VDAC1 Involvement in Apoptosis
VDAC1 is now well-accepted as an important player in apoptosis and is being explored as a new target for cancer therapy (1, 11, 13–15, 55, 134). Evidence supporting the activity of VDAC1 in apoptosis includes (a) Cyto c release, cell death, and Bax–VDAC1 interaction were all inhibited by anti-VDAC1 antibodies (135–137); (b) HK-I and HK-II interacting with VDAC1 inhibited staurosporine (STS)-induced Cyto c release and apoptosis in native but not mutated VDAC1-expressing cells (14, 17, 133); (c) the interaction of ruthenium red (RuR) with native but not mutated VDAC1 prevented Cyto c release and apoptosis (95, 133, 138); (d) siRNA-mediated downregulation of VDAC1 prevented cell death induced by cisplatin (139); (e) reducing the level of VDAC1 expression attenuated endostatin (ES)-induced apoptosis (140); (f) over-expression of VDAC1 induced apoptosis, regardless of cell type and the effect was antagonized by anti-apoptotic proteins (17, 133, 141); (g) VDAC1 mediated Cyto c release from proteoliposomes (25, 62, 135); (h) VDAC1-deficient mitochondria from mutant yeast did not exhibit Bax/Bak-induced Cyto c release (25, 142); (i) the anti-apoptotic effect of Bcl-2 and Bcl-xL was obtained in cells expressing native but not mutated VDAC1 (18, 19); (j) VDAC1 channel conductance inhibitors, such as DIDS, DPC (diphenylamine-2-carboxylate), and VBIT-4, inhibited apoptosis triggered by various inducers (99, 104, 133, 143); and finally, (k) cyathin-R, a cyathane-type diterpenoid from the medicinal fungus Cyathus africanus, could induce apoptosis in Bax/Bak-depleted cells but not when VDAC1 was depleted. Cyathin-R-induced apoptosis was inhibited by DPC (144).
Proposed Pathways and Mechanisms for Apoptogenic Factor Release from Mitochondria
All of the mitochondrial apoptotic proteins (Cyto c, AIF, Smac/DIABLO, and endonuclease G) that activate apoptosis in the cytosol are located in the IMS. Therefore, only increase in the OMM permeability is required for the release of apoptogenic proteins. It remains, however, unclear how these pro-apoptotic proteins cross the OMM for release into the cytosol. Based on a variety of approaches and strategies, several mechanisms describing the release of apoptotic proteins from the IMS were proposed [for reviews, see Ref. (1, 11–13, 61, 145)] (Figure 3). Some models propose that release of apoptotic proteins from the IMS is facilitated by a swelling of the mitochondrial matrix and subsequent rupture of OMM integrity (Figure 3a). Other models predict the formation of large channels that can allow the passage of Cyto c and other proteins and, thus, to be released from the IMS to the cytosol (Figure 3) such as:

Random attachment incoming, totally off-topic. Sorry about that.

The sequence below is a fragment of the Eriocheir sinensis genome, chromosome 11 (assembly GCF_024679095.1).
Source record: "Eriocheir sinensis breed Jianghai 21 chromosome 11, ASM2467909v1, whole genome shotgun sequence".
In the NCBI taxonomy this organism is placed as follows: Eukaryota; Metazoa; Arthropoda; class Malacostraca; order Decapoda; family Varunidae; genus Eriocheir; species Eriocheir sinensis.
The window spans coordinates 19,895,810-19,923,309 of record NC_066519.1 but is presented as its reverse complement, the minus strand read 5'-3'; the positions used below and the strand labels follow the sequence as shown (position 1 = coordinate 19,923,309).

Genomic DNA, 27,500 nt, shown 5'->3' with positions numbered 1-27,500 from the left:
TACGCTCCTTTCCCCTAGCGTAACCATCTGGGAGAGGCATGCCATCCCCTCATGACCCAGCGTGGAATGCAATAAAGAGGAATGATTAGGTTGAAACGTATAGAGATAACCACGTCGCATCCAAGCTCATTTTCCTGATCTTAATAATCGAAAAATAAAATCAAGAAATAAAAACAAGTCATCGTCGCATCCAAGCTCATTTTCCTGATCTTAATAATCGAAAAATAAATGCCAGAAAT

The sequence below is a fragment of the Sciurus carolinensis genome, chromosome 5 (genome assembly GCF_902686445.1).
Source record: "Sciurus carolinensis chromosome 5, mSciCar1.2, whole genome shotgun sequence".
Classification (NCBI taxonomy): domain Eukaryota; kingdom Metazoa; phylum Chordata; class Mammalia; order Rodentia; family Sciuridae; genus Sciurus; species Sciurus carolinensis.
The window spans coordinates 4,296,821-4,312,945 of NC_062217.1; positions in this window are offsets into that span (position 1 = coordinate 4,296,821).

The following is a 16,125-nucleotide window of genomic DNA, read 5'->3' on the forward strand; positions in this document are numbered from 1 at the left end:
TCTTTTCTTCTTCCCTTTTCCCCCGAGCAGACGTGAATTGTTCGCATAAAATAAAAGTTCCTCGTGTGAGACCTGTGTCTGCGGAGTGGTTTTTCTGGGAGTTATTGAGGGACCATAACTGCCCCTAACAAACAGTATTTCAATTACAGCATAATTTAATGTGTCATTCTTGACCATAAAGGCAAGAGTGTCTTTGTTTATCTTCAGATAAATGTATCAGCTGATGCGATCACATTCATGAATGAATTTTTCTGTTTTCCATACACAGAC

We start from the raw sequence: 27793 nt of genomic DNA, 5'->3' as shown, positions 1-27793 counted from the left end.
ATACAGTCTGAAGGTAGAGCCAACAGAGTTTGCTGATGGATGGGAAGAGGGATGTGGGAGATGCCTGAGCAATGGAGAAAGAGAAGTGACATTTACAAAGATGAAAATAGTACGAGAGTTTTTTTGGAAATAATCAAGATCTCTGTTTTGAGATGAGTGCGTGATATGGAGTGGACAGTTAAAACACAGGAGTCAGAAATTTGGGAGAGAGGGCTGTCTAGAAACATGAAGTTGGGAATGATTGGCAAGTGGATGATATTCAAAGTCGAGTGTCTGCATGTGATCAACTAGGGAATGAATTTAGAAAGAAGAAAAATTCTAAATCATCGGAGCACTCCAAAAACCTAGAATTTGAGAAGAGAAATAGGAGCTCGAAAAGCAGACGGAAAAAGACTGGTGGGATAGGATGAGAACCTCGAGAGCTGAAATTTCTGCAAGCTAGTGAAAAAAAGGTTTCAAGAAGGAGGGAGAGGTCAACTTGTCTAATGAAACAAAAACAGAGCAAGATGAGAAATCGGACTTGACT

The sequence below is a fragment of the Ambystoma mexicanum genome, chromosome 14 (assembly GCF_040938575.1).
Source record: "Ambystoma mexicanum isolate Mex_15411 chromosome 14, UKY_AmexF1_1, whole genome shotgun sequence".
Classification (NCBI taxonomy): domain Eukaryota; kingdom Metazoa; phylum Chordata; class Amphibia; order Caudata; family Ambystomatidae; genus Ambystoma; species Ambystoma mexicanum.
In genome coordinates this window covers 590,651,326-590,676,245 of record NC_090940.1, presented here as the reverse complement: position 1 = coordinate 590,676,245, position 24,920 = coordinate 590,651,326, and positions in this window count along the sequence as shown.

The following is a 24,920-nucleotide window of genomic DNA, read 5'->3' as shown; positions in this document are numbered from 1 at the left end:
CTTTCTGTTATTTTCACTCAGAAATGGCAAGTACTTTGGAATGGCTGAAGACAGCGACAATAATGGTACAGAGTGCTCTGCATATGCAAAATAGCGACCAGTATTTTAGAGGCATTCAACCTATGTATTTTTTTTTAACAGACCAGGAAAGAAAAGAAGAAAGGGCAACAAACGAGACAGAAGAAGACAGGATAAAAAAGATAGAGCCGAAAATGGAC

(i) Permeability transition pore (PTP): the mitochondrial PTP is a high-conductance non-specific pore activated by ROS, Ca2+ overload, and other agents, leading to mitochondrial swelling and the release of Cyto c into the cytosol. Initially, PTP was proposed to comprising VDAC1 in the OMM, ANT in the IMM, and cyclophilin D (CyD), a resident of the matrix (55, 146, 147) (Figure 3b,h). However, in knockout experiments performed in mice, even mitochondria examined from cells lacking some but not all ANT isoforms (148, 149), or VDAC1 (150) showed PTP formation. Recently, it was proposed that dimers of the ATP synthase complex can form the PTP (151).
(ii) Bax/Bak complexes: Bax and Bak are pro-apoptotic proteins proposed to oligomerize to form a Cyto c release channel (152–154) (Figure 3c,d). Bcl-2 prevents Bax oligomerization and insertion into the OMM (152, 153). Bak can form a large pore due to its oligomerization (155) or due to formation of hetro-oligomers with Bax following their activation by tBid (156, 157).
(iv) Mitochondrial apoptosis-inducing channel (MAC): MAC a supra-molecular complex forming channel at the OMM that can mediate Cyto c release (159) (Figure 3f). Recently, it was proposed that Bax and/or Bak form the MAC (160).
(v) VDAC1 oligomerization: upon apoptosis induction, VDAC1 undergoes conformational changes and oligomerization, forming a channel within the homo-oligomer large enough to allow Cyto c release, and subsequent apoptosis (14, 16, 56, 60–62, 145, 161, 162) (Figure 3g) (see VDAC1 Homo-Oligomer Forming the Cyto c Release Pathway). It was also suggested that apoptosis stimuli lead to VDAC1 oligomerization by inducing upregulation of VDAC1 expression levels (see VDAC1 Expression Level and Cell Death Induction—a New Concept).
Finally, it should be noted that the release of Cyto c could be achieved by either of the above proposed mechanisms, depending on the nature of the apoptosis inducer and cell type (163).
VDAC1 Homo-Oligomer Forming the Cyto c Release Pathway